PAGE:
Former Mets pitcher John Franco as get get plaque from...

Former Mets pitcher John Franco as get get plaque from Mets Jay Horwitz, left, of the Mets. Credit: John Roca

On a weekend that began with Johan Santana making new history, the Mets reached into their past Sunday night to honor John Franco, the Brooklyn-born closer who spent 14 seasons in Flushing.

Franco came aboard in 1990 and shared the early part of his Mets career with members of the 1986 World Series championship team. His final season as a Met was 2004, when he met a 21-year-old rookie named David Wright.

Franco became the 26th person to be inducted into the Mets' Hall of Fame. It was, as master of ceremonies Howie Rose noted, the continuation of quite a weekend at Citi Field for a fan base that would like nothing more than to have a Cinderella team to fall in love with.

Santana's no-hitter Friday -- the first in franchise history, in case you didn't hear -- has led to a feeling among Mets fans that this could be a special season in Queens.

Franco, who attended the no-hitter with his son, J.J., feels it, too.

"I think the fans are starting to believe a little bit," he said. "Each day it's someone different doing the job, and it seems like there's something special going on here."

The Mets (31-23) are in a virtual tie with Washington and Miami for first place in the NL East after Sunday night's 6-1 victory over the Cardinals. St. Louis, the defending World Series champion, didn't score for the first 252/3 innings of this series. Incredible.

In the first season of the double wild card, can a Mets team that went 77-85 in 2011 really make the playoffs? Franco, whose Mets made it as far as the NLCS in 1999 and World Series in 2000, says why not.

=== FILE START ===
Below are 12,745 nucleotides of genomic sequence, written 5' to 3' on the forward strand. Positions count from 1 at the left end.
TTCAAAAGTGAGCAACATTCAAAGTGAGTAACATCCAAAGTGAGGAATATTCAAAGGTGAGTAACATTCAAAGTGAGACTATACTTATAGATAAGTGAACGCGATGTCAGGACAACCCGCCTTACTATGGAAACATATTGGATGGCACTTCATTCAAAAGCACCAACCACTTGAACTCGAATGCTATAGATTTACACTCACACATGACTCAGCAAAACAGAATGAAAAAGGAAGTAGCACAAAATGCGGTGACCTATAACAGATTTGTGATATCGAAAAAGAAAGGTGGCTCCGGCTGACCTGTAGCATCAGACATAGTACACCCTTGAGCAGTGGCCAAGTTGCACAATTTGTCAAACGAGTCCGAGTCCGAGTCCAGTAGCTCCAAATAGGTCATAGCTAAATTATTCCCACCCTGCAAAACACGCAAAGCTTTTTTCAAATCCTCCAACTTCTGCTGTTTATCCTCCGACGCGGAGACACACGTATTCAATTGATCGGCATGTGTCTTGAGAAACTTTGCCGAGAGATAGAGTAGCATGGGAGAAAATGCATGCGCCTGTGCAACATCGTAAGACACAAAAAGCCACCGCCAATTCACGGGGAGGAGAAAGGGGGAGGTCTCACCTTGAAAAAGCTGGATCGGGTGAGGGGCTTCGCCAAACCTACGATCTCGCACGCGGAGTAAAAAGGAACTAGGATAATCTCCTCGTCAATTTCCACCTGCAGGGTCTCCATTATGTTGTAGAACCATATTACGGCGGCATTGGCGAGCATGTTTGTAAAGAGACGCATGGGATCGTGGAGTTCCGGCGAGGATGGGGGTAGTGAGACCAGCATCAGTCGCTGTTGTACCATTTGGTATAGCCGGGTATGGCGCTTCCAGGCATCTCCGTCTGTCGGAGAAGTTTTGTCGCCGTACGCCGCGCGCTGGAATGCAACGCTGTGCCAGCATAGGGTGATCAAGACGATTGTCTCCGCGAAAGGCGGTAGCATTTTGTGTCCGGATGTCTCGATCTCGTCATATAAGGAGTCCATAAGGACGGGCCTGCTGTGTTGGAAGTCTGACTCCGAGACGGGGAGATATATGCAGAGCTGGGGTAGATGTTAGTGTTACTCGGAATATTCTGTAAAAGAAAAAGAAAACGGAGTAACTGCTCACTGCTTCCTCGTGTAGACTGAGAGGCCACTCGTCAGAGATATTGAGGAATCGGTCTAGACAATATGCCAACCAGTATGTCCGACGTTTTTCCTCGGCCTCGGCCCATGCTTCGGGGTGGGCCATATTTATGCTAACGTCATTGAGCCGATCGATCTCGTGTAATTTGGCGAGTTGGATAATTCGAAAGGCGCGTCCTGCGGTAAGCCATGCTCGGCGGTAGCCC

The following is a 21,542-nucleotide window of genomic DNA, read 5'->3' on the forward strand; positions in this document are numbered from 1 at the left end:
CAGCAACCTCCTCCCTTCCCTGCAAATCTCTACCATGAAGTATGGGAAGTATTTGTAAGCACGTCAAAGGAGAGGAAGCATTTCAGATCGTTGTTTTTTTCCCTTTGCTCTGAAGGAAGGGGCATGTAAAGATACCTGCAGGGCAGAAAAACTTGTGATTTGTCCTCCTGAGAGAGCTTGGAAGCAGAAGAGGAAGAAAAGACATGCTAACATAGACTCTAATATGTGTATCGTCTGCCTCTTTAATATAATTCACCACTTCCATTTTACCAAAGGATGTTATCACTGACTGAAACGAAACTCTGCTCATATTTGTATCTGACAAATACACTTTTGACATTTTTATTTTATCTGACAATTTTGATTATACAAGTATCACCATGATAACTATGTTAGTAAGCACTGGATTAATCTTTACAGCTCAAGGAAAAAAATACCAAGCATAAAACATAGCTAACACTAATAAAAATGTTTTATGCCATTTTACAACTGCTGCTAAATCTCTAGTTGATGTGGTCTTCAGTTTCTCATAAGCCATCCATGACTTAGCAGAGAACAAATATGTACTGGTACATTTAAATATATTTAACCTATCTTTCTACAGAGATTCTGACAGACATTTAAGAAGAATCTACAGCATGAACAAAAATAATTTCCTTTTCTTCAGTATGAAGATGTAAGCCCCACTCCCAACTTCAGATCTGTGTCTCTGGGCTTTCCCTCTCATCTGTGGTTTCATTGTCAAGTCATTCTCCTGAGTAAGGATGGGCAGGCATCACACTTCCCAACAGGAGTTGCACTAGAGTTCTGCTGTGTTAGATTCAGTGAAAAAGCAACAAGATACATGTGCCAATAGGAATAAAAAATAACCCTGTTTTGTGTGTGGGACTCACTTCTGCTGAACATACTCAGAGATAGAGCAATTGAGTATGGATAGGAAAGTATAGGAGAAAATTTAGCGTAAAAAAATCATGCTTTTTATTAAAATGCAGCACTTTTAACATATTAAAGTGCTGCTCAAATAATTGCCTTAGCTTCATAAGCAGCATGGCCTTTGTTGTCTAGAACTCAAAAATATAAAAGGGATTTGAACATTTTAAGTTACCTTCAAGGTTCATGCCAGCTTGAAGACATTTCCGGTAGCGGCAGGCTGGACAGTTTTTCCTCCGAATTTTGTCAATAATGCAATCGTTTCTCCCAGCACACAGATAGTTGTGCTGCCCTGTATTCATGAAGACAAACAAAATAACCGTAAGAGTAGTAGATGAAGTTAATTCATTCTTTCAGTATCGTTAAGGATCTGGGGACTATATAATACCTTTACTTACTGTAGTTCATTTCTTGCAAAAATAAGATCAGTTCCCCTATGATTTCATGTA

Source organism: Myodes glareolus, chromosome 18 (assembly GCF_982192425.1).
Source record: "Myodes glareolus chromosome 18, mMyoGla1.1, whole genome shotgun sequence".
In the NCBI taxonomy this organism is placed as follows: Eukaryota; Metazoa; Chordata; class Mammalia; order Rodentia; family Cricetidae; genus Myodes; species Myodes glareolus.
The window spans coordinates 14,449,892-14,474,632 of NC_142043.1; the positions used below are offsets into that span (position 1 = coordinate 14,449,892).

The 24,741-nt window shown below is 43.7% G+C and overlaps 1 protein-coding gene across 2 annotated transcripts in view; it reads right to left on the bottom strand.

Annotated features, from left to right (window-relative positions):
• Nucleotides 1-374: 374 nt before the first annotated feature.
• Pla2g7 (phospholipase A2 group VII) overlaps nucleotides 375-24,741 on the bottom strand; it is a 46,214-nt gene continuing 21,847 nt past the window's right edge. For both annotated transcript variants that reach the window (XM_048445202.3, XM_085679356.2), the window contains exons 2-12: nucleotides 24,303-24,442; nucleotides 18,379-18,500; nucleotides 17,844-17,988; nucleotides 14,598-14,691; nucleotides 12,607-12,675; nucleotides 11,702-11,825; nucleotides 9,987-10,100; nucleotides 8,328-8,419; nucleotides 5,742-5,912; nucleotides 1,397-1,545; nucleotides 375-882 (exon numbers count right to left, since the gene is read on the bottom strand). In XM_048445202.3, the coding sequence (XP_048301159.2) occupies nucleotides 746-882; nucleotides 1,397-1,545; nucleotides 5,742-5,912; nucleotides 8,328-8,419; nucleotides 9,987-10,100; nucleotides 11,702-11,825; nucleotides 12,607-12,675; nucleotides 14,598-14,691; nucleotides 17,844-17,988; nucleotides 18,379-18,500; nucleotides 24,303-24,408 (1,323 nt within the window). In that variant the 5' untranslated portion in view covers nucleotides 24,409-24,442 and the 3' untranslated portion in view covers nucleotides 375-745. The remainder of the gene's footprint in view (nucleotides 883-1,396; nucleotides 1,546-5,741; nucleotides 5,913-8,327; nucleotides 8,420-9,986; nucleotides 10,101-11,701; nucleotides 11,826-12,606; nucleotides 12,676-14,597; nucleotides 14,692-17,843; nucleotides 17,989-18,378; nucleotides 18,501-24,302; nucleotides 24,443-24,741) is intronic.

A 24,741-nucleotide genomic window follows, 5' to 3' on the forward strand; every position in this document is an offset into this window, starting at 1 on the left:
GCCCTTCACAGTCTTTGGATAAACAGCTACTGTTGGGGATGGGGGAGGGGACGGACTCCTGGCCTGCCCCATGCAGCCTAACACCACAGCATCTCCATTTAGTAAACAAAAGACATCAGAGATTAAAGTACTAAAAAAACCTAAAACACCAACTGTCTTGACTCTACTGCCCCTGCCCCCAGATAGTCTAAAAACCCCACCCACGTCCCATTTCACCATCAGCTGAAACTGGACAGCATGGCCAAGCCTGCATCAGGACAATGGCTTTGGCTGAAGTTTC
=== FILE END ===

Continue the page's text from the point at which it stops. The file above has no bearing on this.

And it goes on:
"I just told David now, 'This team reminds me a little of the 2000 team,' " he said. "Nobody kind of gave us a chance. We had one superstar in Mike [Piazza] and they have David. We had [Mike] Hampton and [Al] Leiter and they have Santana and [R.A.] Dickey . . . Everybody else is contributing. Guys who get hurt, guys who are coming up are doing the job. This team reminds me of that. They're a bunch of scrappers. Blue-collar guys."

Franco, of course, knows all about real blue-collar guys. He always wore an orange New York City Department of Sanitation T-shirt under his uniform to honor his late father. Among the first people he thanked Sunday night were the Sanitation Department members who turned the left-centerfield party deck into an orange-clad salute to Franco.

"It means a lot to me," Franco said of his induction. "Growing up in Brooklyn and rooting for the Mets as a kid and always dreaming about one day playing for your favorite team, and [having] the opportunity to play for your favorite team, and now being [inducted] into your favorite team's Hall of Fame with guys that were my heroes, the Seavers, the McGraws, the Tommie Agees, Bud Harrelson, and to be on the wall with those guys, it means an awful lot to me."

Harrelson was there, as was his 1969 and 1973 teammate Ed Kranepool. From 1986 and 1988, you had Dwight Gooden, Darryl Strawberry and Mookie Wilson. Al Leiter and Todd Zeile were among the 1999-2000 group.

Wright, whom Franco praised during his speech as "a great leader," is the only Met left from the 2006 NL East champion team. That's the last time the Mets went to the playoffs.

Franco called on Mets fans to support this year's team. A few more weekends like this one and they might do more than that. They might fall in love all over again.

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